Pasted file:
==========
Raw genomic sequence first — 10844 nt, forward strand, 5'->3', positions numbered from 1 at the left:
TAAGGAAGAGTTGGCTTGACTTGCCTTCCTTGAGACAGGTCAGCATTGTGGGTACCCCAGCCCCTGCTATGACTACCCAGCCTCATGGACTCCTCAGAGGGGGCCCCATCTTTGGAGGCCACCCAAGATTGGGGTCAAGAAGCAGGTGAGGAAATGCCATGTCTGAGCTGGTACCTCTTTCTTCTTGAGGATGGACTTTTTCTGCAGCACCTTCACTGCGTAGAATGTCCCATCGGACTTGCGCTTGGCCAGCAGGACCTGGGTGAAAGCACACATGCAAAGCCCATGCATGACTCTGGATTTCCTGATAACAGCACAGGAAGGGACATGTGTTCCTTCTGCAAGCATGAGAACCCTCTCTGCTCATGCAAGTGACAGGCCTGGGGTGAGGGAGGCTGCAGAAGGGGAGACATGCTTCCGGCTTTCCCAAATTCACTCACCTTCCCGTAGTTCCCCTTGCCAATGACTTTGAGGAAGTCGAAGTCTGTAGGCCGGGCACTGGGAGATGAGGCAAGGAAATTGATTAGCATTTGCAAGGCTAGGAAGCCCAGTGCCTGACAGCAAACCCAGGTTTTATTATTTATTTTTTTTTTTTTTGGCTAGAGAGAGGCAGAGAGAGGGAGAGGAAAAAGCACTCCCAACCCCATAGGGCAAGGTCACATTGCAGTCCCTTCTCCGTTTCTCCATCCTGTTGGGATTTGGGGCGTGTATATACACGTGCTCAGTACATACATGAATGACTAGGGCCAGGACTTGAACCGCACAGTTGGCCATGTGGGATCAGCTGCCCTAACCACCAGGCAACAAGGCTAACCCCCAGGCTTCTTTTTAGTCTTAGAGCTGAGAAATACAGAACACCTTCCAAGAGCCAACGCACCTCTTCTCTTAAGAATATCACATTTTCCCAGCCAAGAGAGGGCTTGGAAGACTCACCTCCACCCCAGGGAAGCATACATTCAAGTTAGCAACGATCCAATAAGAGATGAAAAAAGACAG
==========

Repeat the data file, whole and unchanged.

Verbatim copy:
Raw genomic sequence first — 10844 nt, forward strand, 5'->3', positions numbered from 1 at the left:
TAAGGAAGAGTTGGCTTGACTTGCCTTCCTTGAGACAGGTCAGCATTGTGGGTACCCCAGCCCCTGCTATGACTACCCAGCCTCATGGACTCCTCAGAGGGGGCCCCATCTTTGGAGGCCACCCAAGATTGGGGTCAAGAAGCAGGTGAGGAAATGCCATGTCTGAGCTGGTACCTCTTTCTTCTTGAGGATGGACTTTTTCTGCAGCACCTTCACTGCGTAGAATGTCCCATCGGACTTGCGCTTGGCCAGCAGGACCTGGGTGAAAGCACACATGCAAAGCCCATGCATGACTCTGGATTTCCTGATAACAGCACAGGAAGGGACATGTGTTCCTTCTGCAAGCATGAGAACCCTCTCTGCTCATGCAAGTGACAGGCCTGGGGTGAGGGAGGCTGCAGAAGGGGAGACATGCTTCCGGCTTTCCCAAATTCACTCACCTTCCCGTAGTTCCCCTTGCCAATGACTTTGAGGAAGTCGAAGTCTGTAGGCCGGGCACTGGGAGATGAGGCAAGGAAATTGATTAGCATTTGCAAGGCTAGGAAGCCCAGTGCCTGACAGCAAACCCAGGTTTTATTATTTATTTTTTTTTTTTTTGGCTAGAGAGAGGCAGAGAGAGGGAGAGGAAAAAGCACTCCCAACCCCATAGGGCAAGGTCACATTGCAGTCCCTTCTCCGTTTCTCCATCCTGTTGGGATTTGGGGCGTGTATATACACGTGCTCAGTACATACATGAATGACTAGGGCCAGGACTTGAACCGCACAGTTGGCCATGTGGGATCAGCTGCCCTAACCACCAGGCAACAAGGCTAACCCCCAGGCTTCTTTTTAGTCTTAGAGCTGAGAAATACAGAACACCTTCCAAGAGCCAACGCACCTCTTCTCTTAAGAATATCACATTTTCCCAGCCAAGAGAGGGCTTGGAAGACTCACCTCCACCCCAGGGAAGCATACATTCAAGTTAGCAACGATCCAATAAGAGATGAAAAAAGACAG